Bankers willing to follow mega merger plan but want incentivesRecently, the government has considered facilitating mega merger among commercial banks to reduce the number of ‘A’ class financial institutions. So far, commercial banks doing good business have shown little to no interest in merging.
Bankers on Sunday expressed their willingness to follow the government’s plan for mega merger provided the government introduces proper incentives via the budget to financial institutions that are thinking about a merger.
Recently, the government has considered facilitating mega merger among commercial banks to reduce the number of ‘A’ class financial institutions. So far, commercial banks doing good business have shown little to no interest in merging.
Targeting to enhance financial inclusion through liberal licensing policy adopted by Nepal Rastra Bank, there was a tremendous surge in the number of banks and financial institutions (BFIs) from 2004 to 2009.
Eventually, the central bank stopped issuing licence to new banks in 2010 as many banks suffered from financial crisis due to the unhealthy growth in the number of BFIs.
In the following year, the central bank enforced the merger bylaws for banks and financial institutions.
Likewise, the central bank even attempted to raise the capital requirement of the banks and financial institutions to reduce the number further. Although the policy had a notable impact on development banks and finance companies, commercial banks remain relatively unaffected.
Speaking at a programme on Sunday, the bankers, however, underlined the positive effects of a merger such as the reduction in overhead cost, consolidation of business, capacity to offer more loan and reduction in non-performing assets following the merger.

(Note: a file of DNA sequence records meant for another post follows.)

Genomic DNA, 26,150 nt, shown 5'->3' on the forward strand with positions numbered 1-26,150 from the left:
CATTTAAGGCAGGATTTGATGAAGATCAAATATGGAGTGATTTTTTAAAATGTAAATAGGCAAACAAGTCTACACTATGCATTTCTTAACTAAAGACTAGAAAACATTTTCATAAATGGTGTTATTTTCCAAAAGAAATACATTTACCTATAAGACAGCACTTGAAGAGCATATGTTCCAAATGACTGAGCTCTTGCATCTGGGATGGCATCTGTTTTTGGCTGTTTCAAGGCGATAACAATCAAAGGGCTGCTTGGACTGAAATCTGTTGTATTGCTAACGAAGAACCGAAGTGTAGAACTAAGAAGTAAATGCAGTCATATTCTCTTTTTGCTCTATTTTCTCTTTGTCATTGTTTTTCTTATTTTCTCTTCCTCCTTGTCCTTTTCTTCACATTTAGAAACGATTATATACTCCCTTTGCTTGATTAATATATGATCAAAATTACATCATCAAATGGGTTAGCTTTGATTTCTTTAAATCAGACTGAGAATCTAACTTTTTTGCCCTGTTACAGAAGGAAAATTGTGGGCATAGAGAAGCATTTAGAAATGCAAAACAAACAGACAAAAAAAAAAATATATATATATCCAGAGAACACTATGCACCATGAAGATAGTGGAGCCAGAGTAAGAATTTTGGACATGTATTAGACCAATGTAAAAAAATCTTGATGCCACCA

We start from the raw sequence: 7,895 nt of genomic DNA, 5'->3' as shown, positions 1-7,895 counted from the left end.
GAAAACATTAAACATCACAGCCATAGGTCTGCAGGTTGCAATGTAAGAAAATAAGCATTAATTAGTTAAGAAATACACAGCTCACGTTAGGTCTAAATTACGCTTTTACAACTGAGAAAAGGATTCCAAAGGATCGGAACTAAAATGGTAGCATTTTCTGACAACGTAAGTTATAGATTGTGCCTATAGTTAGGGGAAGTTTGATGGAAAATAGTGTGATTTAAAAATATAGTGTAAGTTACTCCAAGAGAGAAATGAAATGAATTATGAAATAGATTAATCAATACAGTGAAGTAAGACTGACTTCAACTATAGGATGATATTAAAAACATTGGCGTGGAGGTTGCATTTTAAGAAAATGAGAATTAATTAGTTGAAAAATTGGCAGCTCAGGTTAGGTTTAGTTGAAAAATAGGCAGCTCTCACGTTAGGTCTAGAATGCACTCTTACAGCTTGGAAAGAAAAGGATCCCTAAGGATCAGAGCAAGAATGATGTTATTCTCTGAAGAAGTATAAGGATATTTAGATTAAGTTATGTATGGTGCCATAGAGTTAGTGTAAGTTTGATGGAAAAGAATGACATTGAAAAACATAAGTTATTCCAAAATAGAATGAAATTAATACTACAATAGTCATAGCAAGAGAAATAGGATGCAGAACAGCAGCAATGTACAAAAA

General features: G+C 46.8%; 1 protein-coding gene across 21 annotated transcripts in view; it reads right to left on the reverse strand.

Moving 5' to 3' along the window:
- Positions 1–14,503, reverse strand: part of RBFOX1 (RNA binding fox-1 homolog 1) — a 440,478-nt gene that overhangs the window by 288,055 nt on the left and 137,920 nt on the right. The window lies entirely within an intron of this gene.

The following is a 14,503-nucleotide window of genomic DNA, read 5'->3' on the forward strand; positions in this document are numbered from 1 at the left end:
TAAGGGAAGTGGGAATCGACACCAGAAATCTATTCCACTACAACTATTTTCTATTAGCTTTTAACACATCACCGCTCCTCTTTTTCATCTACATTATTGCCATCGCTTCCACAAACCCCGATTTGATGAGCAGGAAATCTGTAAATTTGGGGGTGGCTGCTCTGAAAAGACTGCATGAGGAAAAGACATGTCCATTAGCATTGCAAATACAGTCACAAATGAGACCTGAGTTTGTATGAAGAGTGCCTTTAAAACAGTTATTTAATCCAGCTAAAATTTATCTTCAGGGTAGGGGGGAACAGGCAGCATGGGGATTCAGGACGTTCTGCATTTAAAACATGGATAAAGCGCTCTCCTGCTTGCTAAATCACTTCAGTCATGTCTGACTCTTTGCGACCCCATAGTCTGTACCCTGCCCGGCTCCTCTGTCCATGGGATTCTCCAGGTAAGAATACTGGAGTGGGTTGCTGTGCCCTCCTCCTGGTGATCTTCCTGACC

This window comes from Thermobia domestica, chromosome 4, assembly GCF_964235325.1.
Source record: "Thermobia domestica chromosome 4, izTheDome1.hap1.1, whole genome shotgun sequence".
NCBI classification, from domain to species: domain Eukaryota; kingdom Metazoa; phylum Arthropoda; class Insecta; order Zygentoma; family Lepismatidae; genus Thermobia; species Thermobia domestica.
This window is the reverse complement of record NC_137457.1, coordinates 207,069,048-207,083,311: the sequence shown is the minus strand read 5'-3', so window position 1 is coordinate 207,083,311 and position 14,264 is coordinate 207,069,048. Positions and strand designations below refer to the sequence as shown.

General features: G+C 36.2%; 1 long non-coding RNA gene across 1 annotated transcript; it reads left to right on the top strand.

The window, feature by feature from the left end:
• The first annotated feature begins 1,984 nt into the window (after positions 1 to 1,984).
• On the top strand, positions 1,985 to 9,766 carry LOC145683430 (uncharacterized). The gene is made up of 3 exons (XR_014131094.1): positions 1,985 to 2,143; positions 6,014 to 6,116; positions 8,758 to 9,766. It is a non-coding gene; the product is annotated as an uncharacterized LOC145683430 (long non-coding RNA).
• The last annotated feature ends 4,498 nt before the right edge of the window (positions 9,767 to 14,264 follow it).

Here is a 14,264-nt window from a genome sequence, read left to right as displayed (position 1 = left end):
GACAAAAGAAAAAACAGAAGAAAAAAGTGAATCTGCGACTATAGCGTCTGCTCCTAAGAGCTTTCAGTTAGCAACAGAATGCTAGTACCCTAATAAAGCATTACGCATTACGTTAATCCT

Presenting a paper, Sanima Bank’s Chief Executive Officer Bhuwan Dahal said with the central bank’s policy, the number of commercial banks came down to 28 from 32 during 2012 and 2018. Likewise, the number of development banks was also reduced to 33 from 88 while finance companies have come down to 25 from 69 over the period.
Dahal said the strength of overall banking business has also improved due to the reductions. “Despite failing to achieve a reduction in the number of commercial banks, there was a notable improvement in the indicators such as the volume of deposit, loan amount, liquidity ratio along with the number of branches,” said Dahal.
According to him, the shares of deposit of commercial banks increased to 87 percent from 81 percent while the number of outlets increased to 3,305 from 1,425 and capital adequacy ratio also improved to 14.6 percent from 14.2 percent between 2012 and 2018.
Bankers pointed out a number of problems for low synergy effect of the merging of the banks and financial institutions.
“Dispute in swap ratio, human resource adjustment, issues of payment differences and cultural adjustment are among the major problems that cropped up during the transition period,” said Dahal.
According to the bankers, issue of public and promoter shares, lack of clarity while signing the memorandum of understanding, a large number of turnover of the staffs after signing the MoU and a large number of duplication of the clients in the microfinance companies are also the underlying problems during the merging process.
Ichchha Raj Tamang, chairman of Civil Bank, said the government should come up with a clear policy regarding the mega merger process.
Anal Kumar Bhattarai, coordinator of Banking Committee of the Confederation of Nepalese Industries, said the central bank should not only focus on raising the capital requirement for effective implementation of the merger policy. According to him, of the total business held by the commercial banks, 70 percent is concentrated in 15 banks while the remaining 13 banks handle the small volume of business. “The merger policy should focus on how to uplift these banks having a low volume of business,” Bhattarai said.
Narayan Paudel, executive director of Nepal Rastra Bank, said the central bank has adopted a policy of facilitating the banks for voluntary merger instead of making them merge forcibly. According to him, a large number of microfinance companies have applied to the central bank seeking their merger.
Finance Minister Yubaraj Khatiwada said the government has considered the concern over capitalisation of the banks. “Rather than just increasing their capital base, the government has targeted to achieve financial sector stability through merger,” Khatiwada said.